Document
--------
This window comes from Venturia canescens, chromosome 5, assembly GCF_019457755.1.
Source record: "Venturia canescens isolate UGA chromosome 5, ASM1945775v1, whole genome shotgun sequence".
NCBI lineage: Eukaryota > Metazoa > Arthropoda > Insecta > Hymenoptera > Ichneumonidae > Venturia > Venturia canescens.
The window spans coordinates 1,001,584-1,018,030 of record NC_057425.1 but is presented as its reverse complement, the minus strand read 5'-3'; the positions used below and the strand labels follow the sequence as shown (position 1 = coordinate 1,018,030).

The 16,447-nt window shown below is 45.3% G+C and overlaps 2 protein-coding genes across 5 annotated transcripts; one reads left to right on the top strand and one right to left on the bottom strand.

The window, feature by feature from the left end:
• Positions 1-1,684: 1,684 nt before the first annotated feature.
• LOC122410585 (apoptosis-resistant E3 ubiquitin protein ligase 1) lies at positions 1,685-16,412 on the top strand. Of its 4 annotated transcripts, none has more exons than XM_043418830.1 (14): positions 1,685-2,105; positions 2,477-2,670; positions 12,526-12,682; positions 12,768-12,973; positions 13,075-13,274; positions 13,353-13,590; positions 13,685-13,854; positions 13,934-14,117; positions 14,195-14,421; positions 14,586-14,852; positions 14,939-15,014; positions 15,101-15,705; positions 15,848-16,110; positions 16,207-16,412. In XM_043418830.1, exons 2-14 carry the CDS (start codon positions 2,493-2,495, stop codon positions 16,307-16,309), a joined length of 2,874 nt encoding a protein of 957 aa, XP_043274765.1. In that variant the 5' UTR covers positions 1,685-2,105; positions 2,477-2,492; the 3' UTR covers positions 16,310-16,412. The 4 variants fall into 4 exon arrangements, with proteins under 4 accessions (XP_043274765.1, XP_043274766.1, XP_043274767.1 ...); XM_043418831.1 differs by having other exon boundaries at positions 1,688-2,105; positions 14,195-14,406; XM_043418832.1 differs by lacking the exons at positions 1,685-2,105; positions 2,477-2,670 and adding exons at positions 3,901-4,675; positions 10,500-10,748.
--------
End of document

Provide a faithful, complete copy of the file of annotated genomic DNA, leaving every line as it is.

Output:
This window comes from Venturia canescens, chromosome 5, assembly GCF_019457755.1.
Source record: "Venturia canescens isolate UGA chromosome 5, ASM1945775v1, whole genome shotgun sequence".
NCBI lineage: Eukaryota > Metazoa > Arthropoda > Insecta > Hymenoptera > Ichneumonidae > Venturia > Venturia canescens.
The window spans coordinates 1,001,584-1,018,030 of record NC_057425.1 but is presented as its reverse complement, the minus strand read 5'-3'; the positions used below and the strand labels follow the sequence as shown (position 1 = coordinate 1,018,030).

The 16,447-nt window shown below is 45.3% G+C and overlaps 2 protein-coding genes across 5 annotated transcripts; one reads left to right on the top strand and one right to left on the bottom strand.

The window, feature by feature from the left end:
• Positions 1-1,684: 1,684 nt before the first annotated feature.
• LOC122410585 (apoptosis-resistant E3 ubiquitin protein ligase 1) lies at positions 1,685-16,412 on the top strand. Of its 4 annotated transcripts, none has more exons than XM_043418830.1 (14): positions 1,685-2,105; positions 2,477-2,670; positions 12,526-12,682; positions 12,768-12,973; positions 13,075-13,274; positions 13,353-13,590; positions 13,685-13,854; positions 13,934-14,117; positions 14,195-14,421; positions 14,586-14,852; positions 14,939-15,014; positions 15,101-15,705; positions 15,848-16,110; positions 16,207-16,412. In XM_043418830.1, exons 2-14 carry the CDS (start codon positions 2,493-2,495, stop codon positions 16,307-16,309), a joined length of 2,874 nt encoding a protein of 957 aa, XP_043274765.1. In that variant the 5' UTR covers positions 1,685-2,105; positions 2,477-2,492; the 3' UTR covers positions 16,310-16,412. The 4 variants fall into 4 exon arrangements, with proteins under 4 accessions (XP_043274765.1, XP_043274766.1, XP_043274767.1 ...); XM_043418831.1 differs by having other exon boundaries at positions 1,688-2,105; positions 14,195-14,406; XM_043418832.1 differs by lacking the exons at positions 1,685-2,105; positions 2,477-2,670 and adding exons at positions 3,901-4,675; positions 10,500-10,748.